Tweedledee and Tweedledum refused a Brexit agreement that would have avoided the risk of reawakening the Northern Ireland ‘troubles.’   Having championed the deal that left only Northern Ireland in the single market Johnson now proclaims the rules he once said did not exist are too onerous.   Quite rightly Brussels has rejected his reprehensible demands.   It has however, repeatedly pointed out that the UK can remove the Northern Ireland border problem by signing up to EU food standards.   But the government has no intention of signing up to standards it duplicitously claims it will exceed because it knows at some point in the future it will have to lower food standards in order to get trade deals with countries such as the US.  

If Mr Johnson’s behaviour is discreditable, Mr Starmer’s is becoming daily more frustrating if not inept.   It may be that the delusional Johnson believes that a perpetual ‘war of words’ with the EU will distract from reality but Starmer should not be an unwitting accomplice.   His implicit acceptance of Brexit will, I believe, be revealed as a failure of leadership.   This blog has long pointed out that the decline in inward foreign direct investment – the longest continuous decline since the beginning of the data series in 2003 – will have a greater impact on the economy than trade flows being lower than they otherwise would have been.   The writing is on the wall, not only for the ‘red wall’ constituencies but beyond.   The decline in trade and inward investment will see the steady drift of businesses and jobs to Europe, not to mention the on-going damage to the City of London, universities, etc.   Starmer should be drawing attention to these costs, particular to the young.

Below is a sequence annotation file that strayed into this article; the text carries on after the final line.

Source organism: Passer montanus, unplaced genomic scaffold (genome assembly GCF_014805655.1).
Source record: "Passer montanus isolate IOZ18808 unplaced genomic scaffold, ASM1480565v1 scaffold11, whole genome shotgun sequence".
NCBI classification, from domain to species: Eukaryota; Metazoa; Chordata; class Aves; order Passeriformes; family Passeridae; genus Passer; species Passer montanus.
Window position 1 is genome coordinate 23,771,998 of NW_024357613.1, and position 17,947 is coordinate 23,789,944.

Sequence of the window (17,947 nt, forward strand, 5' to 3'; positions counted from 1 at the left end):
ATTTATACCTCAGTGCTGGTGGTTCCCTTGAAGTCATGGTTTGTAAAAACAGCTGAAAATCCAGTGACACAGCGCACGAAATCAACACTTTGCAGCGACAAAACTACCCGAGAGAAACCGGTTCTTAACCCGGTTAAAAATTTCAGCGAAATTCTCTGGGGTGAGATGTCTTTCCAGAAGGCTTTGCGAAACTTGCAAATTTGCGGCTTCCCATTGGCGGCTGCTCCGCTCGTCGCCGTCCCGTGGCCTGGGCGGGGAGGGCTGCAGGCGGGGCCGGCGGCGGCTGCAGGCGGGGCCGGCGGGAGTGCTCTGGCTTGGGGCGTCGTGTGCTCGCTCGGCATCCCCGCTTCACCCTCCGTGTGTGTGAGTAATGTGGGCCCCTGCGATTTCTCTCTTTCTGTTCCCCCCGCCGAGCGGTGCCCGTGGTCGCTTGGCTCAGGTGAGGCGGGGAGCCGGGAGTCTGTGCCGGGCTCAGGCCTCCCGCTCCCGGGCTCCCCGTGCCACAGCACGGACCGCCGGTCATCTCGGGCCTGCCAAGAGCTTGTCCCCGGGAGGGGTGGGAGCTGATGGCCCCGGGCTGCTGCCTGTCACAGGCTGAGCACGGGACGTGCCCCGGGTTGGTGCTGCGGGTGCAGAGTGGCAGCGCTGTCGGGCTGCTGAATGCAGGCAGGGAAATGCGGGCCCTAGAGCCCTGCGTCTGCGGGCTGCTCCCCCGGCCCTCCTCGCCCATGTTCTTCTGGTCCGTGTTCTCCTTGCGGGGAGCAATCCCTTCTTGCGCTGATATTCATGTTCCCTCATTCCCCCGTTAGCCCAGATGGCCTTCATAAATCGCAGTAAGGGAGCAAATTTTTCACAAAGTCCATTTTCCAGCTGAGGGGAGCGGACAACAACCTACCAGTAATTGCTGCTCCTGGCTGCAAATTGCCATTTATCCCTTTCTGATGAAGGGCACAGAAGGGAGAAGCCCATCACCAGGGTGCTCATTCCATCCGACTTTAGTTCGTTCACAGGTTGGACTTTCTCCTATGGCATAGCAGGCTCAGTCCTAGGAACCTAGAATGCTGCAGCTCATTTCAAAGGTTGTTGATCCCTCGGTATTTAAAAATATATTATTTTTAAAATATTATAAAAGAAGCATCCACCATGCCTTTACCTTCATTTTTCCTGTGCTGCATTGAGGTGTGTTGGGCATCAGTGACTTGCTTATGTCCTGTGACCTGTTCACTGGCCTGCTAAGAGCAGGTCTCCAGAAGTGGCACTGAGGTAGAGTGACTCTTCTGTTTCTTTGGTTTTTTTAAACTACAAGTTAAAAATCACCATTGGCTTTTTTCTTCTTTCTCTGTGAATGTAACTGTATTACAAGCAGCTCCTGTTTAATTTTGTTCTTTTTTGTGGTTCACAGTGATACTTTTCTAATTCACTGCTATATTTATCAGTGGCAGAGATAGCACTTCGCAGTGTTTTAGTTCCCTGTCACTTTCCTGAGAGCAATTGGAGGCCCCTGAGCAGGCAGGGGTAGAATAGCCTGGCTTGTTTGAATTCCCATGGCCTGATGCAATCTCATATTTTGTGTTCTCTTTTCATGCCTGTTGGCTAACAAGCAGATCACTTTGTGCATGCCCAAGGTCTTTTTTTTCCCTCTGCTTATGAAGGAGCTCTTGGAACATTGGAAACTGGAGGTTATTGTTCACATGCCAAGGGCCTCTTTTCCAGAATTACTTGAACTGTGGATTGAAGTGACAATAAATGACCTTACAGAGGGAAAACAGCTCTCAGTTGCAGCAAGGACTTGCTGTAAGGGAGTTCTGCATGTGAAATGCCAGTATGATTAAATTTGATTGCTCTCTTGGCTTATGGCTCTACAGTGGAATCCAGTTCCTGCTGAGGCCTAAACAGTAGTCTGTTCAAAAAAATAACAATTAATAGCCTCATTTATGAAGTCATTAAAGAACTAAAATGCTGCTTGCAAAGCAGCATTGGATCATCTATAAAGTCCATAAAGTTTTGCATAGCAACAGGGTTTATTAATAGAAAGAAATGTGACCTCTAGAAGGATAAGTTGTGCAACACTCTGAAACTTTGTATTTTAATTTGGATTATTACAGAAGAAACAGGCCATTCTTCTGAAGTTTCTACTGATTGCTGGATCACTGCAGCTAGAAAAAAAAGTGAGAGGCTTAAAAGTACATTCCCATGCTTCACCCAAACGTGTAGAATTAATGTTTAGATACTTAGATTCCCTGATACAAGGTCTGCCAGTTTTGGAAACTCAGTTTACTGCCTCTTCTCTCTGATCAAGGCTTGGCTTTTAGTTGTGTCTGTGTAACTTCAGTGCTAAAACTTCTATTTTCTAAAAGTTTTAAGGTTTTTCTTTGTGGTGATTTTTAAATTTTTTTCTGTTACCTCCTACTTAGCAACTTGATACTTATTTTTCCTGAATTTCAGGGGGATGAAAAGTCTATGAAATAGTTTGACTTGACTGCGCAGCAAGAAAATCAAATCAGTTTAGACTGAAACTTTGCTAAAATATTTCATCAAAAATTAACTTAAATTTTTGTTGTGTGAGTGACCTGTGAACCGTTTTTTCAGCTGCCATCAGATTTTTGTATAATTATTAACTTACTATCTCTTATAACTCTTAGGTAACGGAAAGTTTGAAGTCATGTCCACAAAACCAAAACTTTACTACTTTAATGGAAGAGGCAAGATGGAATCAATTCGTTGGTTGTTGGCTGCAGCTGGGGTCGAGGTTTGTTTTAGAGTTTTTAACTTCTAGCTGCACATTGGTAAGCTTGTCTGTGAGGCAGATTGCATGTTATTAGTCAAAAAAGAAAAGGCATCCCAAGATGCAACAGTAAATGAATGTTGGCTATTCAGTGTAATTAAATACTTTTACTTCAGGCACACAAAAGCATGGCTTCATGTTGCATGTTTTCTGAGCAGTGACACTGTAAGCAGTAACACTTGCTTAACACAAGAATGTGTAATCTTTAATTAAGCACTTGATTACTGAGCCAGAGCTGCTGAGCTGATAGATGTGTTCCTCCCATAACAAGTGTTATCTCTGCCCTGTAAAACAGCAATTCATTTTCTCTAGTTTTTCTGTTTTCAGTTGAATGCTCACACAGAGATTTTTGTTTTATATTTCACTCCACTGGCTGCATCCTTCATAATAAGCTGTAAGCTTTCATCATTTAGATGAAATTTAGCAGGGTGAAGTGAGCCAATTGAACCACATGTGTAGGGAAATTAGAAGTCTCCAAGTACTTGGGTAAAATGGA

Covid debts will thwart Johnson’s plan to spend, spend, spend.   Trade deals with the US and China will not materialise in the short term while labour shortages in hospitals, care homes and restaurants will result in falling standards of service and higher costs.   Drawing attention to the implications arising from the ‘get Brexit done’ (regardless of costs) message helped sweep Johnson to power will serve to increase the weight of the lies and half-truths bearing down on Johnson and thereby spurring the normal mid-term slump in government support.   That said, offering the voters the opportunity of re-joining the EU is not feasible before the next election – it will take a few years before the full tragedy of Brexit is sufficiently absorbed.   Rather, the Labour party, in contrast to Johnson’s war, should be proposing closer ties with Europe e.g. re-joining the single market.   This is a credible policy, likely to prove increasingly attractive to a majority of voters and in the event of a minority Labour government, SNP and Liberal Democrat MPs would be sure to give such a policy their support.   Re-joining the Single Market would mark the first step towards reversing Brexit.